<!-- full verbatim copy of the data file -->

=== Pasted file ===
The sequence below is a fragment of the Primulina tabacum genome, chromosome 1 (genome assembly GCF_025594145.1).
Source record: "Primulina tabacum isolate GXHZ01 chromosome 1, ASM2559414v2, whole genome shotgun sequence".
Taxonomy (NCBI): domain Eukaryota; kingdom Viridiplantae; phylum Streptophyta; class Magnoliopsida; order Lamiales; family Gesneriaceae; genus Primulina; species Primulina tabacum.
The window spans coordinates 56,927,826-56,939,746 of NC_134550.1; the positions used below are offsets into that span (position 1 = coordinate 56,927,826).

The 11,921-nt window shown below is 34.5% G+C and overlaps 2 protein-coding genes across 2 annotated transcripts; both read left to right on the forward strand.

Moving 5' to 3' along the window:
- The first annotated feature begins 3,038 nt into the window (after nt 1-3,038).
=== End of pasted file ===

The sequence below is a fragment of the Primulina tabacum genome, chromosome 1 (genome assembly GCF_025594145.1).
Source record: "Primulina tabacum isolate GXHZ01 chromosome 1, ASM2559414v2, whole genome shotgun sequence".
Taxonomy (NCBI): domain Eukaryota; kingdom Viridiplantae; phylum Streptophyta; class Magnoliopsida; order Lamiales; family Gesneriaceae; genus Primulina; species Primulina tabacum.
The window spans coordinates 56,927,826-56,939,746 of NC_134550.1; the positions used below are offsets into that span (position 1 = coordinate 56,927,826).

The 11,921-nt window shown below is 34.5% G+C and overlaps 2 protein-coding genes across 2 annotated transcripts; both read left to right on the forward strand.

Moving 5' to 3' along the window:
- The first annotated feature begins 3,038 nt into the window (after nt 1-3,038).